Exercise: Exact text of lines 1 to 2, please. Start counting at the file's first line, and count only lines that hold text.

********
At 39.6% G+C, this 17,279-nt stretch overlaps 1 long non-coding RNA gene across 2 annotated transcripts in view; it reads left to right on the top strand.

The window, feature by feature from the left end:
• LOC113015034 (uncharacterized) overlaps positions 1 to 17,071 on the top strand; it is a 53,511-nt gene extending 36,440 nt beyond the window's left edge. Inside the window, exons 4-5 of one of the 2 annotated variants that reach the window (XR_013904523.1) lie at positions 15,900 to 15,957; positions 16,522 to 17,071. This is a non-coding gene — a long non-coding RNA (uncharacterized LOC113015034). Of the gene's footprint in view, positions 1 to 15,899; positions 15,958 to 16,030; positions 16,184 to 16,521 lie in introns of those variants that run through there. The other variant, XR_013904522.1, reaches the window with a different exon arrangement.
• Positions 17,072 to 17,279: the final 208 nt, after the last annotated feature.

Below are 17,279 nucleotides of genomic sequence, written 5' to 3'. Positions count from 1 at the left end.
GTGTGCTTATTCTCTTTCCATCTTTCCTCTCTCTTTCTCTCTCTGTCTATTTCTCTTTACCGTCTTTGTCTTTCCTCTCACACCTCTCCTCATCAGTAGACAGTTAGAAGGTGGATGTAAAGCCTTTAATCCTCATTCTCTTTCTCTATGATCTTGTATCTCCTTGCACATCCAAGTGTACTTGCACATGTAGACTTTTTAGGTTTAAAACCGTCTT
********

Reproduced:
At 39.6% G+C, this 17,279-nt stretch overlaps 1 long non-coding RNA gene across 2 annotated transcripts in view; it reads left to right on the top strand.

The window, feature by feature from the left end: